Click here to read Royal baby names: What’s likely for William and Kate’s 2nd child?

Tales from the Royal Bedchamber: Sunday December 21 at 8pm ET on PBS

Lucy Worsley When Victoria became Queen in 1837, she shut the door of the royal bedchamber to the public. The government officials who traditionally attended royal births were relegated to the adjoining room while only the Queen’s consort, Prince Albert, and medical staff were permitted in the bedchamber for the arrival of the royal children. The Queen observed a strict separation between her public life and her domestic life. In Tales from the Royal Bedchamber,  Dr. Lucy Worsley, chief curator at Historic Royal Palaces, reveals that the monarch’s bedchamber was a ceremonial space in Tudor and Stuart times where proximity to the monarch meant proximity to political power.

Worsley presents the history of the English royal bedchamber with enthusiasm and energy. She climbs into beds to test just how comfortable they were, showing that it was impossible to lie entirely flat on a hammock-like, collapsible  medieval royal bed frame. She also tries her hand at silk weaving. Sitting on the edge of royal beds, Worsley has interesting discussions about royal marriage, mistresses and childbearing with a broad range of fellow curators, historians and authors such as Anna Whitelock, Tracy Borman and Helen Rappaport.

Perhaps the most engaging part of the documentary is Worsley’s description of the rumours that the son of James II and Mary of Modena, born in 1688, was a “warming pan baby” smuggled into the Queen’s bed to replace a stillborn child. Worsley shows viewers a warming pan, an early form of hot water bottle that was too small to hold a baby,  draws the supposed route the warming pan took through state rooms to the royal bedchamber and describes the crowd that witnessed the actual birth. The warming pan baby story was a convenient fiction to justify the Glorious Revolution&accession of William III and Mary II.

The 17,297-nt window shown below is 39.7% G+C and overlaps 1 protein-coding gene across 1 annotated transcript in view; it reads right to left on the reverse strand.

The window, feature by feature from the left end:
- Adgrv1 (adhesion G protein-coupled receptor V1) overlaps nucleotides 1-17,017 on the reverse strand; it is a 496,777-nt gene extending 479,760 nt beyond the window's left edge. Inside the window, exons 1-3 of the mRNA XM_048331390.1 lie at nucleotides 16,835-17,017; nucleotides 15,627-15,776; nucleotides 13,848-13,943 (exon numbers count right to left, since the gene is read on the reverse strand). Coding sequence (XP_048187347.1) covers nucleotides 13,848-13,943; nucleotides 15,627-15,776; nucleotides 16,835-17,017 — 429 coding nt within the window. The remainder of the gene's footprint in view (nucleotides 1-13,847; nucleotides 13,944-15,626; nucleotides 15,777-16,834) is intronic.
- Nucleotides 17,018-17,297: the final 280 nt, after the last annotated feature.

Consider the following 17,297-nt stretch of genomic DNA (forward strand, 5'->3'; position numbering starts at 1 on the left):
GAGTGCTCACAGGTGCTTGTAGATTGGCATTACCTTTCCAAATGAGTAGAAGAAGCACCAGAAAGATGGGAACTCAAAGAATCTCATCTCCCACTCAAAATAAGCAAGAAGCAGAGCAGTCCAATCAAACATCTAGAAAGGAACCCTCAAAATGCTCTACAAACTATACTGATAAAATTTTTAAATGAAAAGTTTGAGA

Since Worsley is chief curator at Historic Royal Palaces, much of the documentary is filmed in royal bedchambers of the Tower of London, Hampton Court and Kensington Palace. There is also a visit to the Isle of Wight to view the memorial to Queen Victoria in the private bedchamber where she died at Osborne House. If the program were longer, a trip across the channel to Versailles would have shown the origins of certain late seventeenth century English court practices. It is no coincidence that the late Stuart monarchs commissioned elaborate state beds after the Restoration of the English monarchy in 1660. Charles II was first cousin to Louis XIV  and spent part of his exile in France, observing the elaborate ceremonies that took place when the King rose from his bed in the morning or retired in the evening.

Tales from the Royal Bedchamber is a look behind the royal bed curtains of centuries past. Before Queen Victoria shut the door, the whole court thought they had the right to know exactly what took place in the royal bed. The modern fascination with the private life of the royal family is as old as monarchy itself.